Ain’t Nothing Like the Real Thing:
How the Apollo Theater Shaped American Entertainment
On View at the Museum of the City of New York
February 8 – May 1, 2011
The first exhibition to explore the Apollo Theater’s seminal impact on American popular culture will be presented this spring at the Museum of the City of New York. The traveling exhibition, organized by the Apollo Theater and the Smithsonian’s National Museum of African American History and Culture, examines the rich history and cultural significance of the legendary Harlem theater, tracing the story from its origins as a segregated burlesque hall to its starring role at the epicenter of African American entertainment and American popular culture.
With a dazzling array of images, videos, costumes, artifacts, and text, Ain’t Nothing Like the Real Thing brings to life many of the most groundbreaking personalities and moments in the history of music, while shining a spotlight on the impact of African-American artists on American culture. Highlights include Michael Jackson’s fedora, dresses worn by Ella and The Supremes, Louis Armstrong’s trumpet, Willie Nelson’s bandanna and sneakers, LL Cool J’s jacket, James Brown’s cape and jumpsuit, Sammy Davis’ childhood tap shoes, and Miles Davis’ flugelhorn (on public view for the first time).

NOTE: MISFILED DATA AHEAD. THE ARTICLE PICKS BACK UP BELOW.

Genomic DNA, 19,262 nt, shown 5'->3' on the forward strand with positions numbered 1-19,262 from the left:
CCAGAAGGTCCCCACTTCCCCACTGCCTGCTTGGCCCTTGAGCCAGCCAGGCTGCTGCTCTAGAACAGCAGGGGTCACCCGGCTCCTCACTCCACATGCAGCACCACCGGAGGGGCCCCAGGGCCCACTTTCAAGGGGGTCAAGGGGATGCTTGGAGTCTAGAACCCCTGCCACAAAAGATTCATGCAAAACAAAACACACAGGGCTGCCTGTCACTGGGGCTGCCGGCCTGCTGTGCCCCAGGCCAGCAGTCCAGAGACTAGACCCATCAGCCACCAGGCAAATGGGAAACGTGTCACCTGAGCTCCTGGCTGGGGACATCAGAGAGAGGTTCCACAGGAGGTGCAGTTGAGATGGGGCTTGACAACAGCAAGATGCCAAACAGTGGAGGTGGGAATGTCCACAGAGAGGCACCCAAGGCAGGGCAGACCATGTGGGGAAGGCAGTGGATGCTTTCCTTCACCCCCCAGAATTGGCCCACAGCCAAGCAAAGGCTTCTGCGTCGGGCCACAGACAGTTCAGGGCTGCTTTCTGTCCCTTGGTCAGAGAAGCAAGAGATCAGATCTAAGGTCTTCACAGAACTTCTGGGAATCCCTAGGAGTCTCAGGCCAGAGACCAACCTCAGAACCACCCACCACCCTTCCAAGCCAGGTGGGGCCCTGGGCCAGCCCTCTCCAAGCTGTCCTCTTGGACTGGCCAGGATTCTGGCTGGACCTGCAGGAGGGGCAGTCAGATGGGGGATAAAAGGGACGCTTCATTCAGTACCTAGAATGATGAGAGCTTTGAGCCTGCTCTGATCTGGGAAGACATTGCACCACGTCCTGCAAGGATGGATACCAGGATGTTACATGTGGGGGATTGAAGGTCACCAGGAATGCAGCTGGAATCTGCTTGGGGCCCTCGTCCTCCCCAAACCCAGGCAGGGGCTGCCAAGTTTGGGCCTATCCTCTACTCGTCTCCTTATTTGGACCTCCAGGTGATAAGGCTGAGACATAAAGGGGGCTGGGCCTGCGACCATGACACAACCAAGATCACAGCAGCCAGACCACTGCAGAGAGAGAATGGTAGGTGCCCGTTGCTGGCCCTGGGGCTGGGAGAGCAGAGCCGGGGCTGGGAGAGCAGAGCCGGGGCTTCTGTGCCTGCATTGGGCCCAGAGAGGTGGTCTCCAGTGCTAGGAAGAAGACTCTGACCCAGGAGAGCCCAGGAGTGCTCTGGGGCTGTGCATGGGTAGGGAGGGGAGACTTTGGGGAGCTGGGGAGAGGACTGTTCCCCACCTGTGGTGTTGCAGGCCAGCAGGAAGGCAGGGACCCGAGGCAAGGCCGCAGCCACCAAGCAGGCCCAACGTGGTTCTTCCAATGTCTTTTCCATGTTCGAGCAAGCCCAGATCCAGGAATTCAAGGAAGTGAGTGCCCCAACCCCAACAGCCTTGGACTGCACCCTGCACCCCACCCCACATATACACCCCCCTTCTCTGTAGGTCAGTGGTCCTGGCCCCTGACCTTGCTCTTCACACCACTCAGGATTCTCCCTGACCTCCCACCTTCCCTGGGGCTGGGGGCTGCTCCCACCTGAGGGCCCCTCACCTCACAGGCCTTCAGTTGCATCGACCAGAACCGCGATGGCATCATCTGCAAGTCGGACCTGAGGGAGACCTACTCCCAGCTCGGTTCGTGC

Ain’t Nothing Like the Real Thing was organized by the National Museum of African American History and Culture in collaboration with the Apollo Theater Foundation. The exhibition’s national tour is made possible by a generous grant from Time Warner Inc. Additional funding is provided by J. P. Morgan. The exhibition’s national tour is organized by the Smithsonian Institution Traveling Exhibition Service.